SBI Cards sees spike in bad loans on impact of Covid-19
SBI Cards & Payment Services Ltd. reported a sharp rise in bad debts for the July-September quarter on Thursday due to defaults caused by the Covid-19 crisis.
NBFC credit card, a subsidiary of India’s largest lender State Bank of India, reported a gross non-performing assets ratio of 4.3% vs. 1.4% as of June 30, an increase of 290 points basic.
The increase in bad debts would have been more marked if a Supreme Court order had not stood in the way. In the Gajendra Sharma v Union of India case, commonly known as the interest on interest case, the country’s highest court ordered lenders not to demote accounts in the NPA category after August 31.
Although the Supreme Court order caused uncertainty in how lenders could identify NPAs, it gave them more time to invoke the Reserve Bank of India’s unique restructuring plan announced on 6 August, Ashwini Kumar Tewari, managing director and managing director of SBI Card, told analysts on a conference call. “I wouldn’t say we’re at the peak of the moratorium problem.”
Most of the tensions over the quality of the company’s assets, according to Tewari, are concentrated in accounts that had been subject to a moratorium between March and August. “These are accounts that belong to independent borrowers, added through our acquisition of clients in the open market. The clients added from our deal with SBI actually performed better than the rest of the book, ”Tewari said.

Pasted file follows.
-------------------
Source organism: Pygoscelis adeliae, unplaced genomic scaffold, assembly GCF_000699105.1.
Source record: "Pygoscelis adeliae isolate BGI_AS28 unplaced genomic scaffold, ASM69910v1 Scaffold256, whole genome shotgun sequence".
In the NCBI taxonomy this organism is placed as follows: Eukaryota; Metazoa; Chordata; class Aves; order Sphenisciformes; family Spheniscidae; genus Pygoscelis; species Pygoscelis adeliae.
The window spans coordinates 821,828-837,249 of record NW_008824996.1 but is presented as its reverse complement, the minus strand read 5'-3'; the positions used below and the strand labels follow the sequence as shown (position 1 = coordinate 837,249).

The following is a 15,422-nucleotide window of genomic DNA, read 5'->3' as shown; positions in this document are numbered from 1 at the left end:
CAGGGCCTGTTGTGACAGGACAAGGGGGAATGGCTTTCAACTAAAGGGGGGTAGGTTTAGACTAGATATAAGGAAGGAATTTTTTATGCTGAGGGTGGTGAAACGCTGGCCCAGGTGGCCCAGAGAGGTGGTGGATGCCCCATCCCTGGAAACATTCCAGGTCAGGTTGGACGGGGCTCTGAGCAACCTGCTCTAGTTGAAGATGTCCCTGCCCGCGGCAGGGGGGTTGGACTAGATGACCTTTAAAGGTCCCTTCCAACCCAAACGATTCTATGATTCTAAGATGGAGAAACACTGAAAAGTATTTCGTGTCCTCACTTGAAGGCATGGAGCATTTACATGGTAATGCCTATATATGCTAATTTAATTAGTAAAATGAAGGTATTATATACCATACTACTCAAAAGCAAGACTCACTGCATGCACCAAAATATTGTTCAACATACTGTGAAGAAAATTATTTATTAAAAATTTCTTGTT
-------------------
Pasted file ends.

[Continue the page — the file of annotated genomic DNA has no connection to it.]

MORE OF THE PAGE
According to the investor presentation released by SBI Card, around 9% of the company’s bad credit loans portfolio falls under the Reserve Bank of India’s unique restructuring plan announced on August 6.
Due to the sharp rise in bad debts, SBI Card saw its net profit drop 46% to Rs 206 crore at the end of the July-September quarter from Rs 381 crore a year ago.
Total income increased 5.76% to Rs 2,513 crore. Total expenses increased by 19% to Rs 2,234 crore.
A “management overlay provision” of Rs 268 crore in the second quarter, bringing total provisions to Rs 758 crore as of September 2020. Impairment and bad debt charges in the second quarter amounted to Rs 862 crore in the quarter compared to Rs 329 crore a year ago.